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( CAT object formatting-specifier ... ) string?
formatting-specifier
<exactness%>
symbol: exact or inexact
<radix%>
symbol: binary, octal, decimal, or hexadecimal
<sign%>
if <sign%> is a symbol that takes the form of 'sign, and object is a positive number without a positive sign, the positive sign is prefixed to the resulting string
<precision%>
inexact integer whose absolute value specifies the number of decimal digits after a decimal point. If <precision%> is a non-negative integer, an exact sign is prefixed to the resulting string as needed
<separator%>
a list whose first element is a character serving as a separator and second element is a positive exact integer. If the integer is n, the resulting string is separated in every n-characters of the resulting string. When the integer is omitted, the default value is 3.
<writer$>
a procedure of two arguments; object and a string port. It writes object to the string port. The default value of <writer$> is varied according to the type of object. When object is a self-evaluating constant, it becomes equivalent to DISPLAY procedure, otherwise, it becomes WRITE procedure. If you want any objects to be displayed in your own way, you have to define your own <writer$>. Otherwise, they are displayed simply in their evaluated forms
<pipe>
a list which is composed of one or more procedures. Each procedure takes at least one string argument and returns a string. One procedure connects with another as a pipe
<take>
a list whose elements are two exact integers; n and m, and the absolute values of n and m are N and M, respectively. First, the resulting string takes from the left n-characters, if it is non-negative, or all the characters but N-characters, if negative. Second, it takes from the right m-characters, if it is non-negative, or all the characters but M-characters, if negative. Then, it concatenates two set of characters taken. The second element can be omitted. If omitted, the default value is 0
<converter>
a pair whose car value is a predicate procedure that checks whether object satisfies it, and cdr value is a procedure that takes the object as an argument and returns a string. When object satisfies the predicate procedure, all optional arguments are ineffective except <width>, <char>, <port>, and <string>
<width>
an exact integer whose absolute value specifies the width of the resulting string. When the resulting string has fewer characters than the absolute value of <width>, it is placed rightmost with the rest being padded with <char>s, if <width> is positive, or it is placed leftmost with the rest being padded with <char>s, if <width> is negative. On the other hand, when the resulting string has more characters than the absolute value of <width>, the <width> is ignored. The default value is 0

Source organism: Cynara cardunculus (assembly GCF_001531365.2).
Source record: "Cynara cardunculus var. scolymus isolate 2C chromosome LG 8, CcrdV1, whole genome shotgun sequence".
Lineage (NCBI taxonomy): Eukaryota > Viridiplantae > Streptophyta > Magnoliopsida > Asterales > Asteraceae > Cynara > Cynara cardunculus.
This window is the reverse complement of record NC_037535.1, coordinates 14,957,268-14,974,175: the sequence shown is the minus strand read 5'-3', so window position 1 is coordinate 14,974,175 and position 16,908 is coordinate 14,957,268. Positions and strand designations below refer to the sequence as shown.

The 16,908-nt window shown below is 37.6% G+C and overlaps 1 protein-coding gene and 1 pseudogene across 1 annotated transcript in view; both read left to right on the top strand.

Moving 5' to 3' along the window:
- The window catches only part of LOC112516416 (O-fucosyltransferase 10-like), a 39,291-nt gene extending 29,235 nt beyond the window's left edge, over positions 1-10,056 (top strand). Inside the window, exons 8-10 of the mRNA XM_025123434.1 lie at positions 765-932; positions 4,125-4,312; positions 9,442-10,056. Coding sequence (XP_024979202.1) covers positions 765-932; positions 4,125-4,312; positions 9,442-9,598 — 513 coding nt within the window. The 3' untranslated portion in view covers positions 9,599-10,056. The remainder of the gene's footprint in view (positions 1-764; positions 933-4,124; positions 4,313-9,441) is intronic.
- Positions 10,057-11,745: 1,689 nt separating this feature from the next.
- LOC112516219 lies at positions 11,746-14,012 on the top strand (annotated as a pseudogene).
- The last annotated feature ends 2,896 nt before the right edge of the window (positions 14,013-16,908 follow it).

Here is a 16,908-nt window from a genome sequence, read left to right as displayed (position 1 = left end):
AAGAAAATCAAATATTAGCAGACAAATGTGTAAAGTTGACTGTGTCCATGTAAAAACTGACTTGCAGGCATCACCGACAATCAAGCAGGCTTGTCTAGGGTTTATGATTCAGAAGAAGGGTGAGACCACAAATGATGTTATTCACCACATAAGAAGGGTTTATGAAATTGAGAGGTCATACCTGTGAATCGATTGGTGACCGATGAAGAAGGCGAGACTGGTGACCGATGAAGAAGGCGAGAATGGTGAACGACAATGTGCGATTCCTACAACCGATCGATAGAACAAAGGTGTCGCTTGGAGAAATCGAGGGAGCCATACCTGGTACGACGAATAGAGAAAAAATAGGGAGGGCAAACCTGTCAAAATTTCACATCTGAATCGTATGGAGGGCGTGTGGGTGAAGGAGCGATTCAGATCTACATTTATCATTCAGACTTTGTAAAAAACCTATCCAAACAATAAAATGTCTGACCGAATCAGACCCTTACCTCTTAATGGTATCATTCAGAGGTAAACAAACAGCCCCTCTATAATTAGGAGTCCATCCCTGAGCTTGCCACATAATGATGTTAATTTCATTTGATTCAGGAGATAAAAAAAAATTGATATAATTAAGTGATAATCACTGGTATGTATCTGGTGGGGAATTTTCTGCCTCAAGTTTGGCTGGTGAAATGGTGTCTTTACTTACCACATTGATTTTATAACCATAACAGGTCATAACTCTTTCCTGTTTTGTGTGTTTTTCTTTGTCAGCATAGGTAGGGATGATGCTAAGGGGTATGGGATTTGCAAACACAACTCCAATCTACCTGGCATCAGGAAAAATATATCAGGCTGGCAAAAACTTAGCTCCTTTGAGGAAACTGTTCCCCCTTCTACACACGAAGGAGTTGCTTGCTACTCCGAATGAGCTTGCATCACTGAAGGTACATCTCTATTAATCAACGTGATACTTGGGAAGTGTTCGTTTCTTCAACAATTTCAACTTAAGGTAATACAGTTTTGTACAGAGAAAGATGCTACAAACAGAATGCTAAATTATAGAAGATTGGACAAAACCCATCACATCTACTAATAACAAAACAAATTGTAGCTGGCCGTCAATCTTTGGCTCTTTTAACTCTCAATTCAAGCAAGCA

<char>
a padding character. The default value is #\space
<port>
an output port or a boolean. If an output port is specified, the resulting string and <string>s are output into that port and simultaneously returned as a string. If <port> is #t, the output port is current output port. If <port> is #f, the output is only returned as a string. The default value is #f
<string>
a string that is appended to the resulting string
( format [ string? format-string ] obj ... ) string?
format-string
~a
The corresponding value is inserted into the string as if printed with display.
~s
The corresponding value is inserted into the string as if printed with write.
~%A
A newline is inserted.
~~
A tilde '~' is inserted.
( format [ string? format-string ] obj ... ) string? ( format [ #f port ] [ string? format-string ] obj ... ) string? ( format [ output-port? port ] [ string? format-string ] obj ... )
format-string
~a
Mnemonic: Any. Action: (display obj) for humans. Consumes: yes
~s
Mnemonic: Slashified. Action: (write obj) for parsers. Consumes: yes
~w
Mnemonic: WriteCircular. Action: (write-with-shared-structure obj) like ~s, but handles recursive structures. Consumes: yes
~d
Mnemonic: Decimal. Action: the obj is a number which is output in decimal radix. Consumes: yes
~x
Mnemonic: heXadecimal. Action: the obj is a number which is output in hexdecimal radix. Consumes: yes
~o
Mnemonic: Octal. Action: the obj is a number which is output in octal radix. Consumes: yes
~b
Mnemonic: Binary. Action: the obj is a number which is output in binary radix. Consumes: yes
~c
Mnemonic: Character. Action: the single charater obj is output by write-char. Consumes: yes
~y
Mnemonic: Yuppify. Action: the list obj is pretty-printed to the output. Consumes: yes
~?
Mnemonic: Indirection. Action: the obj is another format-string and the following obj is a list of arguments; format is called recursively. Consumes: yes
~K
Mnemonic: Indirection. Action: the same as ~? for backward compatability with some existing implementations. Consumes: yes
~[w[,d]]F
Mnemonic: Fixed. Action: ~w,dF outputs a number with width w and d digits after the decimal; ~wF outputs a string or number with width w. Consumes: yes
~~
Mnemonic: Tilde. Action: output a tilde. Consumes: no
~t